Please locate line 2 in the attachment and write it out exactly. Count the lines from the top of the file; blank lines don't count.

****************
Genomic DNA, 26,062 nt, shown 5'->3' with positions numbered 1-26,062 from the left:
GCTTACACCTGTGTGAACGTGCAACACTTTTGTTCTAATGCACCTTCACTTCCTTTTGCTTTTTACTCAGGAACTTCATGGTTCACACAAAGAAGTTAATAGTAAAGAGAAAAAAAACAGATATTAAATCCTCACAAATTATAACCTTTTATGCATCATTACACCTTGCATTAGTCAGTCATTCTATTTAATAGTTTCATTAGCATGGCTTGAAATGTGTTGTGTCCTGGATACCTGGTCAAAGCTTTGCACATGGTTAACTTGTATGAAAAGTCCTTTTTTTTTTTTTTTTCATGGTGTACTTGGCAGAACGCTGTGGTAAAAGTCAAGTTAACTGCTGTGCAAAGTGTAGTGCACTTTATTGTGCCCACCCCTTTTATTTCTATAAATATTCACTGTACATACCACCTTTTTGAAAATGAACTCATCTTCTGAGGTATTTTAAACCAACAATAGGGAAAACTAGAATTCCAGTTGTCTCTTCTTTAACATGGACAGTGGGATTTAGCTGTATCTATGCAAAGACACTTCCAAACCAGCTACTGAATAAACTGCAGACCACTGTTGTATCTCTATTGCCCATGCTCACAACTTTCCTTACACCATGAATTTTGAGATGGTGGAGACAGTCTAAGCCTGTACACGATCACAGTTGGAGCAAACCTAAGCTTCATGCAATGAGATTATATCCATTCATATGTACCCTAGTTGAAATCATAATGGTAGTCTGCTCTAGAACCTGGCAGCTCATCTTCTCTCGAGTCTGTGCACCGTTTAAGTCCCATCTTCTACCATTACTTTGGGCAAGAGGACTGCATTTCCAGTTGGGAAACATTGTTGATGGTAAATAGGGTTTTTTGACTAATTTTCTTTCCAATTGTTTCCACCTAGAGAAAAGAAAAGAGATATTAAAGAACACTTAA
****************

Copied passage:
GCTTACACCTGTGTGAACGTGCAACACTTTTGTTCTAATGCACCTTCACTTCCTTTTGCTTTTTACTCAGGAACTTCATGGTTCACACAAAGAAGTTAATAGTAAAGAGAAAAAAAACAGATATTAAATCCTCACAAATTATAACCTTTTATGCATCATTACACCTTGCATTAGTCAGTCATTCTATTTAATAGTTTCATTAGCATGGCTTGAAATGTGTTGTGTCCTGGATACCTGGTCAAAGCTTTGCACATGGTTAACTTGTATGAAAAGTCCTTTTTTTTTTTTTTTTCATGGTGTACTTGGCAGAACGCTGTGGTAAAAGTCAAGTTAACTGCTGTGCAAAGTGTAGTGCACTTTATTGTGCCCACCCCTTTTATTTCTATAAATATTCACTGTACATACCACCTTTTTGAAAATGAACTCATCTTCTGAGGTATTTTAAACCAACAATAGGGAAAACTAGAATTCCAGTTGTCTCTTCTTTAACATGGACAGTGGGATTTAGCTGTATCTATGCAAAGACACTTCCAAACCAGCTACTGAATAAACTGCAGACCACTGTTGTATCTCTATTGCCCATGCTCACAACTTTCCTTACACCATGAATTTTGAGATGGTGGAGACAGTCTAAGCCTGTACACGATCACAGTTGGAGCAAACCTAAGCTTCATGCAATGAGATTATATCCATTCATATGTACCCTAGTTGAAATCATAATGGTAGTCTGCTCTAGAACCTGGCAGCTCATCTTCTCTCGAGTCTGTGCACCGTTTAAGTCCCATCTTCTACCATTACTTTGGGCAAGAGGACTGCATTTCCAGTTGGGAAACATTGTTGATGGTAAATAGGGTTTTTTGACTAATTTTCTTTCCAATTGTTTCCACCTAGAGAAAAGAAAAGAGATATTAAAGAACACTTAA